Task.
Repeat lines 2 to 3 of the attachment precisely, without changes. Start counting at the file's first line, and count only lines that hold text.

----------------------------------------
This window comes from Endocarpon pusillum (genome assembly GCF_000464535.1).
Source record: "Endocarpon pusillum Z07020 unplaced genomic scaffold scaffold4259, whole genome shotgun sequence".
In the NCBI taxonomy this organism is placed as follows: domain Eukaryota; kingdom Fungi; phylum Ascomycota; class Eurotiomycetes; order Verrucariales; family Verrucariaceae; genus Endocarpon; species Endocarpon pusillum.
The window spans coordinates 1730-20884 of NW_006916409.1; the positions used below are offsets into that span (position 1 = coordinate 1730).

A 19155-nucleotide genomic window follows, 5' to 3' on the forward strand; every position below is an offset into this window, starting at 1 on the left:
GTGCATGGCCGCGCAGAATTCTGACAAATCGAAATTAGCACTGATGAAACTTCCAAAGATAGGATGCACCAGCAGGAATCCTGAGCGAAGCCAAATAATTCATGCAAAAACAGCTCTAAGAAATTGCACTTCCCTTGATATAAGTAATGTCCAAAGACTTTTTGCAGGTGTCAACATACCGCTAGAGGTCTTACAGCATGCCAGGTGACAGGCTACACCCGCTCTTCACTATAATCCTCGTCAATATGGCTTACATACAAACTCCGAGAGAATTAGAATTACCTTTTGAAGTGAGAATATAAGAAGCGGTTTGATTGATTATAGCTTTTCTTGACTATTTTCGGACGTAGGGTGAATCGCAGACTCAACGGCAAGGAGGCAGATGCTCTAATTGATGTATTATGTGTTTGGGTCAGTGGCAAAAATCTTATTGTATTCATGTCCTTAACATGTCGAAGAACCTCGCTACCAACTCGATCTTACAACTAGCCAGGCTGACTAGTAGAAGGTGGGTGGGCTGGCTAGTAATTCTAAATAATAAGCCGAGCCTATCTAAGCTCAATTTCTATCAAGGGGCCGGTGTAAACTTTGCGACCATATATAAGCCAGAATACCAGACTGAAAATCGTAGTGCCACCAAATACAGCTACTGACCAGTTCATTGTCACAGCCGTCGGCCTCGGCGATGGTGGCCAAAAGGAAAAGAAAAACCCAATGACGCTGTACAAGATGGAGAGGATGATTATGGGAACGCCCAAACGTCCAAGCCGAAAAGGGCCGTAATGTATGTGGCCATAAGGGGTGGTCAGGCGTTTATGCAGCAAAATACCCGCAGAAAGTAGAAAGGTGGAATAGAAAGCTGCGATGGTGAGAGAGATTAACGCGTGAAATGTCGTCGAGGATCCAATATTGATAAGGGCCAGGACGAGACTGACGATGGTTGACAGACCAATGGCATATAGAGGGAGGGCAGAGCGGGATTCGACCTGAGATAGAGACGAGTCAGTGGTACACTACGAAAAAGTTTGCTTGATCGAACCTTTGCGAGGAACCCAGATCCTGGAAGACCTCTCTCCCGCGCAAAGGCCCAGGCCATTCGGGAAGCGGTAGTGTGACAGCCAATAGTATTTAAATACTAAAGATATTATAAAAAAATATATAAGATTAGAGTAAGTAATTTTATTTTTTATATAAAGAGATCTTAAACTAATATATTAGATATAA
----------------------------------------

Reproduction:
Source record: "Endocarpon pusillum Z07020 unplaced genomic scaffold scaffold4259, whole genome shotgun sequence".
In the NCBI taxonomy this organism is placed as follows: domain Eukaryota; kingdom Fungi; phylum Ascomycota; class Eurotiomycetes; order Verrucariales; family Verrucariaceae; genus Endocarpon; species Endocarpon pusillum.